Sold Like Snake Oil
One final comment and that is about the NC Chamber of Commerce. The chamber was recruited to use their money and influence be cheerleaders for Common Core. The chamber was sold a bill of goods regarding Common Core as a magic bullet for raising standards in education that has been proven to be false. It was sold like snake oil.
In North Carolina, the Chamber of Commerce has initiated a project called “Hire Standards“. Partners of that program include the CCSSO, of which Dr. Atkinson is President-elect.
Meanwhile, Atkinson has claimed there is no conflict of interest because ‘no money was given’ to her and CCSSO is voluntary. She’s right, in terms of state law, conflict of interest means money changing hands or some financial gain. Yet, the conflict of interest being pointed out here is not about money, it’s about serving the citizens of North Carolina above that of the CCSSO and Common Core.
Let’s put it another way. Would you buy a car from the person whose job it is to find the best car for you they yet also is also the party selling said car? No. That’s a conflict of interest.
I invite everyone to watch Building the Machine:
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Thanks for sharing my tweet today. I was doing some “informational reading” this afternoon and came across your blog post. You could not have said it better. I responded today to Dr. Atkinson and below is a copy for your readers. The exchange between Dr. Atkinson and I began when I signed up for the form letter at http://www.stopcommoncorenc.org that was sent out to various representatives in our state. I received an email response from her in regards to that form letter that read . . .
“I welcome your feedback about the standards in math and English/language arts/reading that you recommend should be changed, deleted, or added. Adopted in 2010 and now being used for at least two years in our schools, the standards may be found on our website at http://www.ncpublicschools.org . I look forward to receiving your feedback. ”
In response to the above request, I simply attached the article about my concerns and objections to the Common Core State Standards. The article is not written to a specific person or group, but rather a statement about what I have seen, observed, and learned this past year. I had written this article for the purpose of submitting it to the North Carolina General Assembly Study Committee on Common Core so that it could be entered into public record.
Dr. Atkinson’s response to this article is what you have captured so beautifully in your blog post. I will have to say . . . I was a bit stunned that she dismissed EVERYTHING I had written and basically called me a liar. Your post today was so affirming, so THANK YOU. Initially, I was not going to response to Dr. Atkinson because I did not want to subject myself to more of the same. I was saddened by how dismissive she was of a constituent, a parent, and a tax payer in the state she serves. However, I felt like a reasonable response was necessary on behalf of all those who do not speak. You will see below that I made sincere effort to take the high road, raise the standards of conversation, and not return to her what was given to me. Please let me know if you would like a copy of the original article I sent to Dr. Atkinson. I am happy to share it.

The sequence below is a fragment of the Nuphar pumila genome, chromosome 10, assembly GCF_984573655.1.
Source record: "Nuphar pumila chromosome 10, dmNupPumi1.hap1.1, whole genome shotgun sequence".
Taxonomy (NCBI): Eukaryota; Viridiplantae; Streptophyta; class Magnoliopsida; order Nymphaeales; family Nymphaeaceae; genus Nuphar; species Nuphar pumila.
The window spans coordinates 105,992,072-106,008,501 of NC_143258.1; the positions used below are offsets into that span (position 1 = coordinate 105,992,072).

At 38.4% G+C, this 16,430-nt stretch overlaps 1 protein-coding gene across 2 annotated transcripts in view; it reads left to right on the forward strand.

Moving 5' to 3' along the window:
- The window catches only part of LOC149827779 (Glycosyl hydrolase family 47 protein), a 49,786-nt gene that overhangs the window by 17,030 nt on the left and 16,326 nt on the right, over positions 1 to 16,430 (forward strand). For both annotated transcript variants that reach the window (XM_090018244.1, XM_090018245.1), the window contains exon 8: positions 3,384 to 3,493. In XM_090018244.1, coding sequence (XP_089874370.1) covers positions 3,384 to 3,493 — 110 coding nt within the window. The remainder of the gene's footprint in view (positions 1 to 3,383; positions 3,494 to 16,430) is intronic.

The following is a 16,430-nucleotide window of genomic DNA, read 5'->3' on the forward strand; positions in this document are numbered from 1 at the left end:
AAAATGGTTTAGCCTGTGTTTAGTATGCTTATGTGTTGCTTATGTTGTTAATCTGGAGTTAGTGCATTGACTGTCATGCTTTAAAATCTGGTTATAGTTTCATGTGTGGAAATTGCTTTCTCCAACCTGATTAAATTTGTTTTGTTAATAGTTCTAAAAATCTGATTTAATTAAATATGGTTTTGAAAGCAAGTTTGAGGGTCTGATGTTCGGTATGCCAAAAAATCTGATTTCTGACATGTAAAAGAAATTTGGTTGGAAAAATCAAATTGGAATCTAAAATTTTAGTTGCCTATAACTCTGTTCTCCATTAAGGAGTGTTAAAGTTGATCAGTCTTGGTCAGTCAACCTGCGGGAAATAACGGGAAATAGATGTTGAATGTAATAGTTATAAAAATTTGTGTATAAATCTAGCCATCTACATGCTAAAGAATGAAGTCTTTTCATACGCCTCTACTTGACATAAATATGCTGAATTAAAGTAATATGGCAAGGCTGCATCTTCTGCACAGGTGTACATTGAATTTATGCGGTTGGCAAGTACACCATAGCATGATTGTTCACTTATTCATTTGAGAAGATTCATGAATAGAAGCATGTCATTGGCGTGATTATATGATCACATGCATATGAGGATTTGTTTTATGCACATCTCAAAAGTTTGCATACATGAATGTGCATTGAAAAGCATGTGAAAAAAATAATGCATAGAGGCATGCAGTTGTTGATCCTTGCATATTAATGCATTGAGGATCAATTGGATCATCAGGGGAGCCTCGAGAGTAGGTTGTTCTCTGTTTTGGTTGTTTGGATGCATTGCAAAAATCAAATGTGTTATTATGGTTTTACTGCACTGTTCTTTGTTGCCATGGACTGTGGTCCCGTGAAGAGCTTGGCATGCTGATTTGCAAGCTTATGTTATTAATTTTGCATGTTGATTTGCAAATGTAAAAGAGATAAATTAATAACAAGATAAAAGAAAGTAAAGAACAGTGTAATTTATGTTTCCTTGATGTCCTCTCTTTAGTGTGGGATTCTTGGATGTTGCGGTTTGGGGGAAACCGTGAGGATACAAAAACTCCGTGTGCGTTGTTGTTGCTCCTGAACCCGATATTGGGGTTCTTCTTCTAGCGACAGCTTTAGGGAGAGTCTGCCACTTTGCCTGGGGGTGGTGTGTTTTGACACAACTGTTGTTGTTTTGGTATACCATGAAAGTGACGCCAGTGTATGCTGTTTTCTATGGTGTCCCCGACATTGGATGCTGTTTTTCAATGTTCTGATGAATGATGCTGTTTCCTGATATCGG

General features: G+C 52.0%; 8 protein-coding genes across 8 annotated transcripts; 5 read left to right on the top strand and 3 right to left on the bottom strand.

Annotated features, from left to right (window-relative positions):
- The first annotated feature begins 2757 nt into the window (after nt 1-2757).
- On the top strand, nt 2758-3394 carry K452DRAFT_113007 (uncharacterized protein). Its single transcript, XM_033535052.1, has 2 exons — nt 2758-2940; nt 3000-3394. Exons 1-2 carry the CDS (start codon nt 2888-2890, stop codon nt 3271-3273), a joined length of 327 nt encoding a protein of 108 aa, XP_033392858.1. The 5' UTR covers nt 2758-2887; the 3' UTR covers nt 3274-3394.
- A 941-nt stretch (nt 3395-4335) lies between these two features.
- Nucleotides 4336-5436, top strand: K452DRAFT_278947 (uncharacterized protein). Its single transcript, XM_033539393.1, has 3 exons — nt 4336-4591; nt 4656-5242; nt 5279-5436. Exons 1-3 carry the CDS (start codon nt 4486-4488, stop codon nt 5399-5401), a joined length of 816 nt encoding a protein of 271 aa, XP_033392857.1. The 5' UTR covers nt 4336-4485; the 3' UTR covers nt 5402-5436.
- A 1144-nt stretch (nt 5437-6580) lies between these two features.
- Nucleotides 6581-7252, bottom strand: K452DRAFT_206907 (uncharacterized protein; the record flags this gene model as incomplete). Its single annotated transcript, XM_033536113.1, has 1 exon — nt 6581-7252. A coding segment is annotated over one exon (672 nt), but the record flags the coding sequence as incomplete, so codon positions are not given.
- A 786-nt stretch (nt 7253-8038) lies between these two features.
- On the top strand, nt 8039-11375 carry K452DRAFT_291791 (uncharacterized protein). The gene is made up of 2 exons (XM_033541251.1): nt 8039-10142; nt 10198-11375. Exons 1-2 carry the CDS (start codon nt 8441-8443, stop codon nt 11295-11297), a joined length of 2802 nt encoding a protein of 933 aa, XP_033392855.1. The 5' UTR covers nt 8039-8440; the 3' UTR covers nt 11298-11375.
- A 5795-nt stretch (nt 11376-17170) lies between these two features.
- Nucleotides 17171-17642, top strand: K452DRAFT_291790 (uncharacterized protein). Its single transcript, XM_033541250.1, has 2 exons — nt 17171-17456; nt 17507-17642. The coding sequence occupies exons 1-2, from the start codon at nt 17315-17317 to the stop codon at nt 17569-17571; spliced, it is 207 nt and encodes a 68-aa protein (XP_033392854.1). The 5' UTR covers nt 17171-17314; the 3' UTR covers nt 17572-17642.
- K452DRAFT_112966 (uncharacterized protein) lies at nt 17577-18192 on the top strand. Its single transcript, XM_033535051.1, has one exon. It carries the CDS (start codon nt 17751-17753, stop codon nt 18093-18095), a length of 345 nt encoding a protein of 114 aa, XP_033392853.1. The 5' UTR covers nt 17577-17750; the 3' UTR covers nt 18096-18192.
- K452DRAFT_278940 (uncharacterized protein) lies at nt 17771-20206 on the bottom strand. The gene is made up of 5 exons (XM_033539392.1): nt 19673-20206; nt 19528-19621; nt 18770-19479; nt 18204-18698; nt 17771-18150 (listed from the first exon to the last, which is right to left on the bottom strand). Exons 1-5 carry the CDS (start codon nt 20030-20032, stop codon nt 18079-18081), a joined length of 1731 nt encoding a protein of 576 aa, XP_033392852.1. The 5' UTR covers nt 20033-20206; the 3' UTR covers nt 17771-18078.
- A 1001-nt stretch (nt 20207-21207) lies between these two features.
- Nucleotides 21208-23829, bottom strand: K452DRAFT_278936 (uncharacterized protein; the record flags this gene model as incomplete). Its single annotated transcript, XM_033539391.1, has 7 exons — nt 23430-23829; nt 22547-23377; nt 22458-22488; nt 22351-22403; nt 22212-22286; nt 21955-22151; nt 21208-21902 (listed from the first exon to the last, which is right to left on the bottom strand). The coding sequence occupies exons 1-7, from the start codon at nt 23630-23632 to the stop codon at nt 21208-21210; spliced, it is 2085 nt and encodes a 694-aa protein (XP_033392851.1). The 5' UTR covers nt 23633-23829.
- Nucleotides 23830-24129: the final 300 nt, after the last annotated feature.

Dear Dr. Atkinson,
Thank you for your time and attention in regards to my concerns about Common Core State Standards (CCSS). The response you have submitted to my concerns appears dismissive. Yet, I am hopeful this exchange serves as an opportunity for accountability and acknowledgement of a perspective that does not align with your own. I am honored that you reached out to me to engage in a discussion about CCSS.
Since I must prioritize my time and energy on this matter, I have addressed what I believe to be the most pressing and relevant points of discussion from your email response below. For several months, I have collated information from sources, both for and against CCSS. I have reviewed almost every standard in grades K-5 and some of grades 7 & 8. I have participated in open discussions and forums about CCSS. I have viewed hours upon hours of General Assembly meetings from various states as participants discuss the implications of CCSS. To put it in the language of Common Core, I have put on my critical thinking hat, applied close reading skills, and studied an abundance of informational text in an effort to provide supporting statements of my point of view. I did not simply pull information from one source as you have suggested.
My concerns and objections to CCSS did not happen overnight. I have invested many hours in classrooms over the last several years, and have become aware of the challenges in public education through my own personal experience. We have been blessed with exceptional educators and administrators who have taken great measures to perform their jobs with excellence. I am not naive to the challenges in education that preceded the implementation of CCSS in North Carolina. However, my awareness and understanding of CCSS increased this past year as I noticed a steep decline in the overall quality of education my children were receiving. I wanted to find the primary cause of this fundamental shift and have concluded that the implementation of CCSS has been poorly executed, has compounded existing problems and challenges with education, and has created some new ones.